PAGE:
Second letter of the Commissioners to the President.
Washington, D. C., Jan. 1, 1861.
Sir: We have the honor to acknowledge the receipt of your letter of the 30th December, in reply to a note addressed by us to you, on the 28th of the same month, as Commissioners from South Carolina.
In reference to the declaration with which your reply commences, that your position as President of the United States was already defined in the message to Congress of the 3d instant; that you possess no power to change the relations heretofore existing between South Carolina and the United States, much less to acknowledge the independence of that State, and that consequently you could meet us only as private gentlemen of the highest character, with an entire willingness to communicate to Congress any proposition we might have to make — we deem it only necessary to say that the State of South Carolina having, in the exercise of that great right of self-government which underlies all our polit
Doc. 62.--Lieut. Jones' official report.
Carlisle barracks, Pa., April 20, 1861. The Assistant Adjutant-General, Headquarters Army, Washington, D. C.:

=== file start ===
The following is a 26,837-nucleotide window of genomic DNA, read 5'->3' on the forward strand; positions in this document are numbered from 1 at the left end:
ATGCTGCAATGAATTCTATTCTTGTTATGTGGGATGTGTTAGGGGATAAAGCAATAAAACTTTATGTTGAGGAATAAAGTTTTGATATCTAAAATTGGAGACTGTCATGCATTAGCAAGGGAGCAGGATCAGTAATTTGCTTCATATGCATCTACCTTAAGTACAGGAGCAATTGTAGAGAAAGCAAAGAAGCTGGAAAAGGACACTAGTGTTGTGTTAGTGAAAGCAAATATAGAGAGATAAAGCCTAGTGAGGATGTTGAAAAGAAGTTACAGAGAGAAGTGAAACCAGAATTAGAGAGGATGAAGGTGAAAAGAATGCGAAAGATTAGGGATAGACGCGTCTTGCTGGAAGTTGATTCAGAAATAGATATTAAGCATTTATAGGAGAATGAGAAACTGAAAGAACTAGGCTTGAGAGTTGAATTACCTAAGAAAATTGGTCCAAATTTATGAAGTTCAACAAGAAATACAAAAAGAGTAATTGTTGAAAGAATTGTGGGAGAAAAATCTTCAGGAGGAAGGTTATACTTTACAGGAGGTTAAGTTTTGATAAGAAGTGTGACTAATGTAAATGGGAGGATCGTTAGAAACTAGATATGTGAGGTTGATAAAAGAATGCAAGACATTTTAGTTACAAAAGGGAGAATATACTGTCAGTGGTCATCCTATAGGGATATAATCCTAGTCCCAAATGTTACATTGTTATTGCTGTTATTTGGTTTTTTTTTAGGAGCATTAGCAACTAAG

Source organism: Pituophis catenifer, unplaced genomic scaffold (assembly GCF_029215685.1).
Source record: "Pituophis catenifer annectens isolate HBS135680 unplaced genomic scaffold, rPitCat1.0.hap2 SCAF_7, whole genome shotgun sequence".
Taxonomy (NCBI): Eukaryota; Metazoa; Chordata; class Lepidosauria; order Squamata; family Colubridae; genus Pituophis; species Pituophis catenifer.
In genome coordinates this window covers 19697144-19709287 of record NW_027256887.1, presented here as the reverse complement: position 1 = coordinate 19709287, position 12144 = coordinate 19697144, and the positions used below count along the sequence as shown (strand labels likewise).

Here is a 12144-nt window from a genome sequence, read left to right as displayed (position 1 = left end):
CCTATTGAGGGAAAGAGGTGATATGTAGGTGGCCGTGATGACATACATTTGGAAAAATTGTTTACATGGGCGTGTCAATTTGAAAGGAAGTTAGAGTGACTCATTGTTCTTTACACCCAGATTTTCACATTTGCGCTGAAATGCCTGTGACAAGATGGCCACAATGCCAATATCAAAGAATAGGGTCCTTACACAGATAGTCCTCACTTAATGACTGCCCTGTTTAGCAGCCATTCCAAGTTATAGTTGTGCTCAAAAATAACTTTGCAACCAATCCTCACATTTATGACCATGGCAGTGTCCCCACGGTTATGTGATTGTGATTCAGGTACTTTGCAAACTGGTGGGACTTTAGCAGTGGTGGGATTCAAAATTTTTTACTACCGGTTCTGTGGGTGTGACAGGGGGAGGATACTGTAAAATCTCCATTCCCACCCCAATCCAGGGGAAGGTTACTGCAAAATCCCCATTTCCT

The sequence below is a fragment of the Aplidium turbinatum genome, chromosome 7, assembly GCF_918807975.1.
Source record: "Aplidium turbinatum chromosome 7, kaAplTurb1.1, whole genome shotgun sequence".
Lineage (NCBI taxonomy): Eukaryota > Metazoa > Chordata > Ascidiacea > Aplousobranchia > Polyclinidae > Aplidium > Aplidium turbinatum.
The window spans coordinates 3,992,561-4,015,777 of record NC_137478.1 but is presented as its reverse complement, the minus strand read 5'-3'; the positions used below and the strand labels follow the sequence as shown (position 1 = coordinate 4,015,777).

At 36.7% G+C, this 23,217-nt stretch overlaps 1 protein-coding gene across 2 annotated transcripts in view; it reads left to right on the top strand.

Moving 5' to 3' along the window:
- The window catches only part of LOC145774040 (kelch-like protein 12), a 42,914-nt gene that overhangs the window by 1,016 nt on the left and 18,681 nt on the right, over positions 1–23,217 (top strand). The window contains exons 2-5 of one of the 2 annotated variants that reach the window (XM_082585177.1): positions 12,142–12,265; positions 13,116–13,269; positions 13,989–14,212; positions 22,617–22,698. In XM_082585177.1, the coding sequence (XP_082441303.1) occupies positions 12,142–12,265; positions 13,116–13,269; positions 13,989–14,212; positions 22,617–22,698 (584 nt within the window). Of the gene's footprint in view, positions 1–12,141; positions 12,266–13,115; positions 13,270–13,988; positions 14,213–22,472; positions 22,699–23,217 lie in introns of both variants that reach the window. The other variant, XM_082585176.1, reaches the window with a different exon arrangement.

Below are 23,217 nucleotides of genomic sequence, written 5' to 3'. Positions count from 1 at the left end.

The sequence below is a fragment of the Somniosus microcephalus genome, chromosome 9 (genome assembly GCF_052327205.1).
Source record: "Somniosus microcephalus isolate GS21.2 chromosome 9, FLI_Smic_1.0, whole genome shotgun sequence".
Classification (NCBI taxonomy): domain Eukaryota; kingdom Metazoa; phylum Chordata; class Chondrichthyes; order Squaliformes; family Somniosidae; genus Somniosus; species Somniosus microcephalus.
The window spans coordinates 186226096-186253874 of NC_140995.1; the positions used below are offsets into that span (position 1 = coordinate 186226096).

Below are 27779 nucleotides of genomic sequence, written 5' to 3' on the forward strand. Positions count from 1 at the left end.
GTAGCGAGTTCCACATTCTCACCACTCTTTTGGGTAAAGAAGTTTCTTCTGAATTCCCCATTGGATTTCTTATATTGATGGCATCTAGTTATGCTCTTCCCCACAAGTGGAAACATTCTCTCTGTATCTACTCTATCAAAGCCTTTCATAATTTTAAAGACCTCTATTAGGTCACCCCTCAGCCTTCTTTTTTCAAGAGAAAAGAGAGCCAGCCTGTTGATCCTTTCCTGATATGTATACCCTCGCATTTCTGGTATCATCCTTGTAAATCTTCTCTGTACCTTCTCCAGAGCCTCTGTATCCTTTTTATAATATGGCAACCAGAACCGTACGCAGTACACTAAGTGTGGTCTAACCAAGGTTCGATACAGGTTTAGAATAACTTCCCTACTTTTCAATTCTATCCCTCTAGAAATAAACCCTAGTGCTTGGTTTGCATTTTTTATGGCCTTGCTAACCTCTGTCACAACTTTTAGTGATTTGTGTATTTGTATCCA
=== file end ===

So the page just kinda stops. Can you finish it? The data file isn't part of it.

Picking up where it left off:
Sir: Immediately after finishing my despatch of the night of the 18th inst., I received positive and reliable information that 2,500 or 3,000 State troops would reach Harper's Ferry in two hours, from Winchester, and that the troops from Halltown, increased to 300, were advancing, and even at that time — a few minutes after 10 o'clock--within 20 minutes march of the Ferry.
Under these circumstances, I decided the time had arrived to carry out my determination, as expressed in the despatch above referred to, and accordingly gave the order to apply the torch.
In three minutes, or less, both of the Arsenal buildings, containing nearly 15,000 stand of arms, together with the carpenters' shop, which was at the upper end of a long and connected series of workshops of the Armory proper, were in a complete blaze.
There is every r